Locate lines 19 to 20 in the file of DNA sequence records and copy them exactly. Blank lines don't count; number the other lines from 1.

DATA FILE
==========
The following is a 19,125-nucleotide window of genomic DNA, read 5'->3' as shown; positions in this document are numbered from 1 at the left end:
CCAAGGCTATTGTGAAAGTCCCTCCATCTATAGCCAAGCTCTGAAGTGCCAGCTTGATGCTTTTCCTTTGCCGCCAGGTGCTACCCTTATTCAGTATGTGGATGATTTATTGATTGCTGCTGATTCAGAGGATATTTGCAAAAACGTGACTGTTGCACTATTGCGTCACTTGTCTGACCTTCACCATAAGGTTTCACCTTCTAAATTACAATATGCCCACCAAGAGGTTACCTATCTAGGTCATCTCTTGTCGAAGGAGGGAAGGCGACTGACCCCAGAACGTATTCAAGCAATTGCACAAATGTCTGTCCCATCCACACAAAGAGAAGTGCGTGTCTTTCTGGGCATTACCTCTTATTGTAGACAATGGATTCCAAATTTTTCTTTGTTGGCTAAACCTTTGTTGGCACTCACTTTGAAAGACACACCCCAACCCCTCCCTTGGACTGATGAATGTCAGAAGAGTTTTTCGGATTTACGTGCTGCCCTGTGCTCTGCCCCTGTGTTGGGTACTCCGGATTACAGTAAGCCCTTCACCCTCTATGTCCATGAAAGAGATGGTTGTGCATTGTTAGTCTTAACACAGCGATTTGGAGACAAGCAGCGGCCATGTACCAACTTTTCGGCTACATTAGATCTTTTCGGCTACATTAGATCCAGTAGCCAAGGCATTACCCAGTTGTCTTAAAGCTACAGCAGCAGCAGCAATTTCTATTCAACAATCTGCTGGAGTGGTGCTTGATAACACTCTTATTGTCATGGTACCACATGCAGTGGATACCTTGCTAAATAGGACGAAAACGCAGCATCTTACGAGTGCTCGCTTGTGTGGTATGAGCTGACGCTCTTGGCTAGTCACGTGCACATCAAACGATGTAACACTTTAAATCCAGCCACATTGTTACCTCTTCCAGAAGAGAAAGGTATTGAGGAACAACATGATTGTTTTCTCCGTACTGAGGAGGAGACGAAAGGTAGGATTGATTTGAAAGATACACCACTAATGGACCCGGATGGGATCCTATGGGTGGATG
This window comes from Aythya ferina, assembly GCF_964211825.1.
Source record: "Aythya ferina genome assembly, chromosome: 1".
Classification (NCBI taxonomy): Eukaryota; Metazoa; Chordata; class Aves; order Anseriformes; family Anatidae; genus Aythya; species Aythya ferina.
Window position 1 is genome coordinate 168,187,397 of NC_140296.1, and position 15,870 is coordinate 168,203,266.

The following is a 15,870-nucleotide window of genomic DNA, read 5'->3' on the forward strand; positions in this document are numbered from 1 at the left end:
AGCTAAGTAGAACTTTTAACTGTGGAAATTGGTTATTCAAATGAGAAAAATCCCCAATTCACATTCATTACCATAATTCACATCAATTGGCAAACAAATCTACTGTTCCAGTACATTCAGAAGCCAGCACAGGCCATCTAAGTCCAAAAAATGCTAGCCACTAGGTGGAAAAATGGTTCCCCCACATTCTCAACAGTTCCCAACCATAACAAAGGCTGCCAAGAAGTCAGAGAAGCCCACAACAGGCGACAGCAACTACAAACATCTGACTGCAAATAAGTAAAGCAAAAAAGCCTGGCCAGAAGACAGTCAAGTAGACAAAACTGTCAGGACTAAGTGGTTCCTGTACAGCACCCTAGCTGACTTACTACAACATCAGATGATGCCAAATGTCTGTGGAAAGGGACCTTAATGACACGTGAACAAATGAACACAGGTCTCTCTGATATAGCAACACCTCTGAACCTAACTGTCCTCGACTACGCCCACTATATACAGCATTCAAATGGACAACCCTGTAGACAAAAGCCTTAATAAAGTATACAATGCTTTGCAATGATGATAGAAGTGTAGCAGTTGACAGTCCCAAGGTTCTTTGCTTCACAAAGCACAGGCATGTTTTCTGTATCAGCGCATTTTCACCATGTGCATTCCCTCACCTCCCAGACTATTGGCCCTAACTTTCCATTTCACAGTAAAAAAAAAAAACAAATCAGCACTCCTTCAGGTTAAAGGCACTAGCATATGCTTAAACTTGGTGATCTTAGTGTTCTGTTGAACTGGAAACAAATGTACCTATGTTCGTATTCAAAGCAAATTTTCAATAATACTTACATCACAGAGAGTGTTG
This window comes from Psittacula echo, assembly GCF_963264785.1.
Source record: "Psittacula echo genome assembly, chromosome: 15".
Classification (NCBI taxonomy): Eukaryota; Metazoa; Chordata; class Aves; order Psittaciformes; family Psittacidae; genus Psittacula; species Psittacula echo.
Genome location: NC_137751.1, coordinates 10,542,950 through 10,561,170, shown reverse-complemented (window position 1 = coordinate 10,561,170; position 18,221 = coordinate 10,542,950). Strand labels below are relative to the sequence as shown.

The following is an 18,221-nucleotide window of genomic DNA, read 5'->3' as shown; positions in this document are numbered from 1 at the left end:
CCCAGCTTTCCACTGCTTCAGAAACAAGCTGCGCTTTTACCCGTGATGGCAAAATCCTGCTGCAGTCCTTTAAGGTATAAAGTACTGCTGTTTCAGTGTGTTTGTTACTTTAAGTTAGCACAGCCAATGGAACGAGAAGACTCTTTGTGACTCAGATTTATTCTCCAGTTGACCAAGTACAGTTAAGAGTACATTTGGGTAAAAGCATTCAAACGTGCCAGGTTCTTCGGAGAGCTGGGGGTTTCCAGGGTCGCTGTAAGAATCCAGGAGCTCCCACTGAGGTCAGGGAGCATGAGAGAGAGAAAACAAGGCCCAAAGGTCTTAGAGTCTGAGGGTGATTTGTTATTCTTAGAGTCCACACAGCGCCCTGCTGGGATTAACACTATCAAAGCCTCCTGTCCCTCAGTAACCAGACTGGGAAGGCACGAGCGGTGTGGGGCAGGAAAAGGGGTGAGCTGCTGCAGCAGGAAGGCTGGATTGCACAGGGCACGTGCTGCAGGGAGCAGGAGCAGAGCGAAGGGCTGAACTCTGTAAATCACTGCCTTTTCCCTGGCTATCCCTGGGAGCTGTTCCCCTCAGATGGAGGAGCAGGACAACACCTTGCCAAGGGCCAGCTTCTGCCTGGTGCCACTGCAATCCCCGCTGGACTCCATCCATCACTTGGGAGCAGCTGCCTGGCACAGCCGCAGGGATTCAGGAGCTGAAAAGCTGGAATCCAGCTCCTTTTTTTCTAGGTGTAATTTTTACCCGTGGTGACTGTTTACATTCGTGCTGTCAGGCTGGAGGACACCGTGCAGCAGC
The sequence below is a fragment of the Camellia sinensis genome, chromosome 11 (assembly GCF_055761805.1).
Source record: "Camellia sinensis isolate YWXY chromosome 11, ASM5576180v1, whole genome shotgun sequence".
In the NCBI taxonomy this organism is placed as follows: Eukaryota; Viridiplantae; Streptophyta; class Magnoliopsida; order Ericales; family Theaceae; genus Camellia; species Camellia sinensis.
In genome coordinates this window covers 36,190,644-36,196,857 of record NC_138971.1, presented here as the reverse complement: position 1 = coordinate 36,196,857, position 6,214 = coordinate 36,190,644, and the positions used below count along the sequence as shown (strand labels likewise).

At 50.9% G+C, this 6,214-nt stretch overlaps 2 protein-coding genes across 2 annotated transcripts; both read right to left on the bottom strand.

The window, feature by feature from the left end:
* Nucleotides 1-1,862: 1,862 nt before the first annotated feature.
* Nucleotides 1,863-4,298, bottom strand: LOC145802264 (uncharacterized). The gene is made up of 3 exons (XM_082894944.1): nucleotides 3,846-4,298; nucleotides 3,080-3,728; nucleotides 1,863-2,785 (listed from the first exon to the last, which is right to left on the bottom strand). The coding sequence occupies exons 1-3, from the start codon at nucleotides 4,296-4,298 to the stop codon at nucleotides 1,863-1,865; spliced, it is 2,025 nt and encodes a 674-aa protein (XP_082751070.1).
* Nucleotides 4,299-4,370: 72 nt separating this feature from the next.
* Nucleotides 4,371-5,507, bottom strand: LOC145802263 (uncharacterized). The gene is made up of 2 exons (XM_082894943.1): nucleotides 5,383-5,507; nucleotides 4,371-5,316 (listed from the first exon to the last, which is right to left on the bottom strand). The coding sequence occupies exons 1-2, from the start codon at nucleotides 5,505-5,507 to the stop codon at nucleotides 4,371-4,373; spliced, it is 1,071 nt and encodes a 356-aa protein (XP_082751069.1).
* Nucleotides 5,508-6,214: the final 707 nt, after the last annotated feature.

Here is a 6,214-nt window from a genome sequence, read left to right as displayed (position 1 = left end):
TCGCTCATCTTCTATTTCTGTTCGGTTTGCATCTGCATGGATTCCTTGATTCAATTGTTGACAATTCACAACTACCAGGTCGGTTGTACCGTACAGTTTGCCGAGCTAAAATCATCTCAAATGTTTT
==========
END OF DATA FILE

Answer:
At 50.9% G+C, this 6,214-nt stretch overlaps 2 protein-coding genes across 2 annotated transcripts; both read right to left on the bottom strand.

The window, feature by feature from the left end: